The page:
Nightly noise-making reassures us we’re all in this together
'Instead of singing the blues, we are singing the praises of those who deserve it most'
For the past couple of weeks, every night at exactly 7:30 p.m. people in my midtown Toronto neighbourhood have been going outside on their balconies to make some noise in support of our dedicated and courageous health care workers.
The nightly thank you began in Italy and Spain, with enthusiasm for the idea quickly catching on in other countries. When it first began in my neighbourhood, I went out on my balcony to see what was happening, and I was amazed at all of the Canadian flags flying, and all the people waving and cheering from other balconies. Since then, each night it seems to get louder and louder, with people finding new, creative ways to make noise.
I myself started as a quiet observer, marvelling at the positive energy I could feel around me at a time when we must all band together by keeping apart.
I wanted to participate but at first I wasn’t sure what to use as my noisemaker. I finally decided upon making a sound commonly heard at weddings, when guests clink their spoons on their wine glasses as an invitation for the newlyweds to kiss.
The new nightly balcony ritual has become part of our daily routine and is a welcome break from trying to remain in isolation. After staying in seclusion for most, if not all, of each day it is actually nice to go outside and see other people, albeit from a very safe distance.
As it has been so eerily quiet lately — especially in a neighbourhood like mine which is usually vibrant and bustling — the nightly noise-making reassures us lots of other people are alive and well and that we are, in fact, all in this together. For those five minutes every night people forget their troubles and feel happy. Instead of singing the blues, we are singing the praises of those who deserve it most.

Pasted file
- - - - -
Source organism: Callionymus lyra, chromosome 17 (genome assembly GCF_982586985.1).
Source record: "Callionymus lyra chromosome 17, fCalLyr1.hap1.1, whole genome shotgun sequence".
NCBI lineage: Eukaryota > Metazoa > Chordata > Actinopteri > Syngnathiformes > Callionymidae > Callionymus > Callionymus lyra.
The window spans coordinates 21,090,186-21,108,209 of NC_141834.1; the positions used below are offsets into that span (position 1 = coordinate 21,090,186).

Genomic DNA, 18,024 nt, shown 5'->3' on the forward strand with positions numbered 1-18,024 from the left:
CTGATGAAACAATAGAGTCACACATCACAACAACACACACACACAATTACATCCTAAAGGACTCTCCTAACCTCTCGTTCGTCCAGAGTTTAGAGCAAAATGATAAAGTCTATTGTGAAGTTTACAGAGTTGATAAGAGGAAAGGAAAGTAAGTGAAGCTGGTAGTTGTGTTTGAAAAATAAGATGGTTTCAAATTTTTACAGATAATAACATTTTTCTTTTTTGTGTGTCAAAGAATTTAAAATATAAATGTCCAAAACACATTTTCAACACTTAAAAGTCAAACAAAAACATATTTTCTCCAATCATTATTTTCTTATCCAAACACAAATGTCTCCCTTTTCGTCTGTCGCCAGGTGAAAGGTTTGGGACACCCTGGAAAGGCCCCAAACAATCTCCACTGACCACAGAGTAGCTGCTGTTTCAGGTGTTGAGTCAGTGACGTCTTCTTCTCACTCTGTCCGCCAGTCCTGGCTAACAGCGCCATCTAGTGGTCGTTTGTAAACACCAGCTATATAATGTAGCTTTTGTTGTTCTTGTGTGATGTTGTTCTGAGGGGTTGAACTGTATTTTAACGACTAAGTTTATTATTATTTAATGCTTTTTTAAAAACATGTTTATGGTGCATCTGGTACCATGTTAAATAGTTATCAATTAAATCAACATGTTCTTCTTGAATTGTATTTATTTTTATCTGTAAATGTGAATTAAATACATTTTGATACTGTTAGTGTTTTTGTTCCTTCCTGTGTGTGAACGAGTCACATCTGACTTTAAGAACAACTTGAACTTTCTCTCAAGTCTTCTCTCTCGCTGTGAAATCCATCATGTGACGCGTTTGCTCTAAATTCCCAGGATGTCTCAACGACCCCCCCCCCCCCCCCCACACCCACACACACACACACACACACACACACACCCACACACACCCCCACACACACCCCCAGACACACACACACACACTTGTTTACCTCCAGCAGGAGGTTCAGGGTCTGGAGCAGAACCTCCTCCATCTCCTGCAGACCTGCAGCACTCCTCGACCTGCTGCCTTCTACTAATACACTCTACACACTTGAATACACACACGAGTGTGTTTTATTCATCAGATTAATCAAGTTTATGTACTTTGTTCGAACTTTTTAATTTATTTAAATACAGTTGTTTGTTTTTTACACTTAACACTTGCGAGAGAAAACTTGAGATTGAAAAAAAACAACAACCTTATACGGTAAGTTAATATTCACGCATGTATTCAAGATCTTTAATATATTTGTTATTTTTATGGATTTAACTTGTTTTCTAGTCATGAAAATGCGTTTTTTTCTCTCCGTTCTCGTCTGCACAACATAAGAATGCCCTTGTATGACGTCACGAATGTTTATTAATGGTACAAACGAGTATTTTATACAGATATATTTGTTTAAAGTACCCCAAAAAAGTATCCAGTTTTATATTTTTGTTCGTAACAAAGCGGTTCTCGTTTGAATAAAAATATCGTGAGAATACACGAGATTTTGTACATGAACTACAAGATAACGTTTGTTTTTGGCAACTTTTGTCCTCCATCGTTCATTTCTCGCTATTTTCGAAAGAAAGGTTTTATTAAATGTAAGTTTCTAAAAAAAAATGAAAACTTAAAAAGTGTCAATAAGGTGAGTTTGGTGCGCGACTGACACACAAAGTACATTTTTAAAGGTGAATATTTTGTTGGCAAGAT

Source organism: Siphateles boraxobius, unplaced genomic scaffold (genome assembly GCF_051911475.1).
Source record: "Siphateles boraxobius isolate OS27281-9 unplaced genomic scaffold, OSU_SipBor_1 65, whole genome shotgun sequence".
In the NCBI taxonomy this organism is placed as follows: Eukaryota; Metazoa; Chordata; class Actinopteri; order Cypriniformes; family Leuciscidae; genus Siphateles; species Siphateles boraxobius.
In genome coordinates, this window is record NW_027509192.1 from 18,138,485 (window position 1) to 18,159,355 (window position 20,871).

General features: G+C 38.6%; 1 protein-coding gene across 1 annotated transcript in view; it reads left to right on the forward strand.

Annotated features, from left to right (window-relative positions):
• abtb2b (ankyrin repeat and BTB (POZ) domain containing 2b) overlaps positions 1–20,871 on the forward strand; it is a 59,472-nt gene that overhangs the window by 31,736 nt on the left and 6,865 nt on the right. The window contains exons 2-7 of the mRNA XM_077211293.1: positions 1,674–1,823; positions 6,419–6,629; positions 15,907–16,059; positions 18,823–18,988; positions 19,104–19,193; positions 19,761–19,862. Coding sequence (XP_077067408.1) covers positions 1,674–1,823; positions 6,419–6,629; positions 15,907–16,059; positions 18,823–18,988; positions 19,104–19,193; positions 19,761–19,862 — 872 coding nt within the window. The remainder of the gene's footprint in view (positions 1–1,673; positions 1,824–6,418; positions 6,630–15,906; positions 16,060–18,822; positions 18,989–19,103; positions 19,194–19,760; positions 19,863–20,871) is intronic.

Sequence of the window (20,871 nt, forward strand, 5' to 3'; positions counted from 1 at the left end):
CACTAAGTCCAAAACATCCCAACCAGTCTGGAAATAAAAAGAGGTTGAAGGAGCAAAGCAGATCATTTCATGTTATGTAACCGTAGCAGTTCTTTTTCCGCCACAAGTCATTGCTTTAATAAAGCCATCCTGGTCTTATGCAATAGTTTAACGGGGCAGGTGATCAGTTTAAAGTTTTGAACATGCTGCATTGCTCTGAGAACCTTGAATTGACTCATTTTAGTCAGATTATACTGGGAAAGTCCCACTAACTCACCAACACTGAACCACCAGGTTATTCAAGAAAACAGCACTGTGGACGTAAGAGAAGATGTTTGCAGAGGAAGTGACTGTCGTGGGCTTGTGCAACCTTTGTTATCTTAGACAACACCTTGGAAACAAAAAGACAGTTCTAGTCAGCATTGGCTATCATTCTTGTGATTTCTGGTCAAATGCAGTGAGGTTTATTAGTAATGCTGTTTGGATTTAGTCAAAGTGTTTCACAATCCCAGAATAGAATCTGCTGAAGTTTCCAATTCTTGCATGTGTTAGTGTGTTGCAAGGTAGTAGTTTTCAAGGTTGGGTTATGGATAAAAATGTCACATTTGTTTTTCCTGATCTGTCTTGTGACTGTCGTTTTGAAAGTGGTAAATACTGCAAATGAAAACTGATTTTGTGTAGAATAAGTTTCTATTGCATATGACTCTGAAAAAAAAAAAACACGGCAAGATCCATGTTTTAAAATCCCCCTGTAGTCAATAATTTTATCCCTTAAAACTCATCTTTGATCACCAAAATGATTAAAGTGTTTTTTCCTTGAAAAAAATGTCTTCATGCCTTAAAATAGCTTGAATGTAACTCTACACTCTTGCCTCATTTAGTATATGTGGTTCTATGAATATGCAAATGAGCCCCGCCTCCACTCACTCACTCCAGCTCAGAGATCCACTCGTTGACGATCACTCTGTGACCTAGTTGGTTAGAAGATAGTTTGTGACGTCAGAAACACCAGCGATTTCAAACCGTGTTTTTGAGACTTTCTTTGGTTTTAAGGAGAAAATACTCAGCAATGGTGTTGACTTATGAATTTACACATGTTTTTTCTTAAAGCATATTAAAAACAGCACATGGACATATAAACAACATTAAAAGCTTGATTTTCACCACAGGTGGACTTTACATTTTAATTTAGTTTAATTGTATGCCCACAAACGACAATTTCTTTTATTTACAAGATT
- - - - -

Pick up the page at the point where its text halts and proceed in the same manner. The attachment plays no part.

Music to my ears
From what I have heard thus far, the noise is not generally made using actual instruments, but rather a combination of cheers, bells, fog horns and clanking pots and pans. Even so, it is music to my ears that sometimes brings a tear to my eye.
While the purpose of the cheering is mainly to express appreciation to health care and front line workers, it is also a reminder of some of the other people we have to be thankful for, such as the many hard workers who make it possible for us to continue to do our drugstore and grocery shopping, people who are putting themselves at risk every day so the rest of us can eat and stay healthy.
Each night at 7:30, as people stand on their balconies in solidarity ,no matter the weather, it marks another day that we made it through without getting sick. It is another day when those of us who are fortunate enough are literally still standing, largely in part due to the collective efforts most people are making with respect to social distancing.
For me, it is also one more day that I can breathe a sigh of relief that my parents and husband are still okay, as well as my other relatives and friends. I am grateful that, although being home together 24 hours a day, seven days a week does come with its challenges, I have someone to isolate with nonetheless.
Last but not least, I am even extremely grateful I even have a balcony to escape to in the first place, especially on the many days where I would not have otherwise gotten any fresh air at all.
I look forward to the day when the COVID-19 pandemic is over, so people living in every single neighbourhood all around the world can go outside on their balconies and cheer so loudly in celebration that everyone will be able to hear each other.
Until then, if you’ll excuse me, I’ve got to get ready for the most exciting part of the evening.
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